We can find ourselves in the middle of difficult situations when we least expect it—situations that push us beyond the boundaries of a calm, peaceful existence and challenge the very fiber of our being. When faced with such situations, we learn just how strong or brave we actually are.
The truth of the matter is that when it comes to defining brave things done, life gets a bit convoluted. What some people view as an act of bravery others may view as an act of stupidity.
When it comes to acts of bravery, I could tell you the bravest thing I’ve ever done happened the moment I rushed into a burning house and saved a child trapped inside—but that never happened.
I could tell you the bravest thing I’ve ever done happened when I pulled an elderly man from a wrecked vehicle just before his car burst into flames—but that never happened either.
What I’m saying is my journey in life has been mundane to this point, but that’s not all bad. God blessed me with many situations that taught me moral values and helped build my character in ways I didn’t understand until long after they occurred.
You see, brave things are not always about saving someone’s life or going where no man has gone before. Brave things are often about ordinary people doing extraordinary things in the face of difficult situations—situations that may be difficult only for them and no one else.
The following true story is a perfect example of performing brave acts:
ONE ROCK TOO MANY
I grew up with a passion for baseball. When I was ten-years old, you would find me playing baseball with neighborhood kids at the nearby vacant lot or in my backyard tossing rocks into the air and hitting them with a stick—any kind of stick became a bat as seen in the photo below.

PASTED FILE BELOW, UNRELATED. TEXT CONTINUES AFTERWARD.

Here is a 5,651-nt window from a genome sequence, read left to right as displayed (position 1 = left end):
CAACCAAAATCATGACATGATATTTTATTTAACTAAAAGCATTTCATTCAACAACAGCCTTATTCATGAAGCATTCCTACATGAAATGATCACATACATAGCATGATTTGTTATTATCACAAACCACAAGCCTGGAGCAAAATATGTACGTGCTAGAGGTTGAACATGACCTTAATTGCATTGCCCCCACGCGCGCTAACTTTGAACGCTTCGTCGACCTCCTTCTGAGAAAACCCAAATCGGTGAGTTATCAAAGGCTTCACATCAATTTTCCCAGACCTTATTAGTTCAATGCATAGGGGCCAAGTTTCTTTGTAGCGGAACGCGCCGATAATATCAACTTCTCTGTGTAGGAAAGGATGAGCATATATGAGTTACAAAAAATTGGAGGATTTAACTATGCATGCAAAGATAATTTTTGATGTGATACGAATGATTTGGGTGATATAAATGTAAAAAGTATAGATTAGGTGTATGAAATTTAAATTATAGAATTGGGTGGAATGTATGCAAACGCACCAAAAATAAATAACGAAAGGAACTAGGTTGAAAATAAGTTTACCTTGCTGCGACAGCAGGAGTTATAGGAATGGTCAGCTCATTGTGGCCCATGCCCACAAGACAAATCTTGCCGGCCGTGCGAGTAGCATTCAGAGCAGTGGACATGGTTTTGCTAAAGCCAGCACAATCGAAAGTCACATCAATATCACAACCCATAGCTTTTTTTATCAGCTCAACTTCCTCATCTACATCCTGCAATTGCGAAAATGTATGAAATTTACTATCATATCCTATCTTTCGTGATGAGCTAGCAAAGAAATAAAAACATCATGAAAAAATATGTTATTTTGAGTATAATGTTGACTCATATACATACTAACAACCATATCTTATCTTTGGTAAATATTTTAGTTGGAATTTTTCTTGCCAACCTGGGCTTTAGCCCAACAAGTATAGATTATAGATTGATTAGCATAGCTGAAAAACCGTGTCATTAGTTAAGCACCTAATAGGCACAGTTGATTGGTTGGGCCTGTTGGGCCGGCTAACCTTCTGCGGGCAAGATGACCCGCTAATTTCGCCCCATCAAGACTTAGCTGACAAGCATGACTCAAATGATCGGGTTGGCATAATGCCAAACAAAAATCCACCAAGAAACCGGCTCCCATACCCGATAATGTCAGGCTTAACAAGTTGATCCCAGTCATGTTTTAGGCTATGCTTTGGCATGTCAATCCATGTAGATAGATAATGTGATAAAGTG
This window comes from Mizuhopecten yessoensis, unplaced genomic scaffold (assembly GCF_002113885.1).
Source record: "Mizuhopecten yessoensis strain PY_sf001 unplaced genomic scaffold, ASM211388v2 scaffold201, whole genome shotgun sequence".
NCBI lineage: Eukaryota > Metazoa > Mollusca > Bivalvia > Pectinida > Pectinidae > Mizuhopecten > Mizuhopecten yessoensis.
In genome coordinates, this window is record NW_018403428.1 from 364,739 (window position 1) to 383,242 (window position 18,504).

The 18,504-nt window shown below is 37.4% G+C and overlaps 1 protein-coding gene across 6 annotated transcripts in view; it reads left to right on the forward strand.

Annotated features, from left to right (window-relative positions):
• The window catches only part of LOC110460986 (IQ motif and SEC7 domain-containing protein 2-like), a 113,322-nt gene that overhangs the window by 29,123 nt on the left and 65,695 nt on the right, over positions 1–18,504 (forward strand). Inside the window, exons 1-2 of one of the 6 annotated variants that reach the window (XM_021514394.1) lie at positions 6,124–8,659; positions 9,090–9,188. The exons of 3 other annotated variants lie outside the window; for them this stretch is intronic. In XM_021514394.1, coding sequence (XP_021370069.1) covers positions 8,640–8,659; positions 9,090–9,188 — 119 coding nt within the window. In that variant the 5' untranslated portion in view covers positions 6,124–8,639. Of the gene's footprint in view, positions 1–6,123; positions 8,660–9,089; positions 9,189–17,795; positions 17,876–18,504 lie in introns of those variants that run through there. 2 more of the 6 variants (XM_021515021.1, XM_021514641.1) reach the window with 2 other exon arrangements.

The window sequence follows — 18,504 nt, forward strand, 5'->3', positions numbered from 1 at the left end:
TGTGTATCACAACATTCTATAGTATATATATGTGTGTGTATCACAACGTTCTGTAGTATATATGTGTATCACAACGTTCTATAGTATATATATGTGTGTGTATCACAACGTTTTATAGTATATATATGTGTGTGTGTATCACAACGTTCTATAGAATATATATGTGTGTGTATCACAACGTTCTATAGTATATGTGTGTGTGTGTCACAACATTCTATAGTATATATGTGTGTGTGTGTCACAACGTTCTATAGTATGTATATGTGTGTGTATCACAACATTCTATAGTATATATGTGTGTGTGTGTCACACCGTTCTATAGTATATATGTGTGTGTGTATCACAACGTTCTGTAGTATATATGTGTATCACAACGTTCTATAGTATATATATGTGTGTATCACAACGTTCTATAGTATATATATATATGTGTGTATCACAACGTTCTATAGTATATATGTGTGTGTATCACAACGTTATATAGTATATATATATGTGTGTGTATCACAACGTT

My stick bat
Sometimes, I would venture across the street and hit rocks from a hill on a corner lot located in front of my house. There were a gazillion rocks there just waiting for me to hit them. I would pick one up, toss it into the air, and whack it down the street while pretending to be a major leaguer smashing the game-winning home run.
I remember picking up a nice-smooth rock one day and hitting it high into the air. I must have pulled it a little too far to the left because when it came down, it went right into the rear glass of a car parked on the street in front of my neighbor’s (Mr. Carr) house. There was a loud crashing noise as the rock shattered the glass into a million pieces. I immediately had a sick feeling in my belly. I knew I was in big, big trouble.
I ran home to tell my mother what happened. I never even thought about lying or trying to get away with what I had done. I owned up to the biggest mistake of my young life. Mama immediately called my dad at work to tell him about the situation. He asked to speak to me and my belly hurt even more.
I told him exactly what I had told Mama—every gut-wrenching detail of my one rock too many. Dad asked if anyone had seen it happen and I told him no. He instructed me to go back to Mr. Carr’s house immediately and tell him what I had done. Then he said the words that almost made my heart stop beating, “I’ll deal with you when I get home from work.”
I never dreamed I would have to go by myself to tell Mr. Carr that I had broken the glass and then have Daddy “deal” with me later. Fear was having a party in my head and I was the guest of honor. I could sense my life was about to end.
I got to Mr. Carr’s house and started walking up the steps to the front door. There must have been a thousand steps up to that door. At least it took me about that long to make it up to the porch level. In reality, I think there were only five steps up to the front door.
I knocked lightly on the door with hopes no one would hear. Unfortunately, the door opened and a man as large as Goliath stood in the doorway looking down at me. He was every bit of ten feet tall with a ferocious look in his eyes that would make a lion run away with its tail tucked between its legs. I knew my life was definitely about to end; I would never be able to play baseball again.
He opened the storm door slowly and asked me how he could help me. I wanted to tell him to go back into the house, but knowing that was not an option, I pointed to the car out front and started telling the tale of one rock too many. The words came out of my mouth very slowly as I told him what I had done. He said he had heard a loud noise but did not know what it was at the time.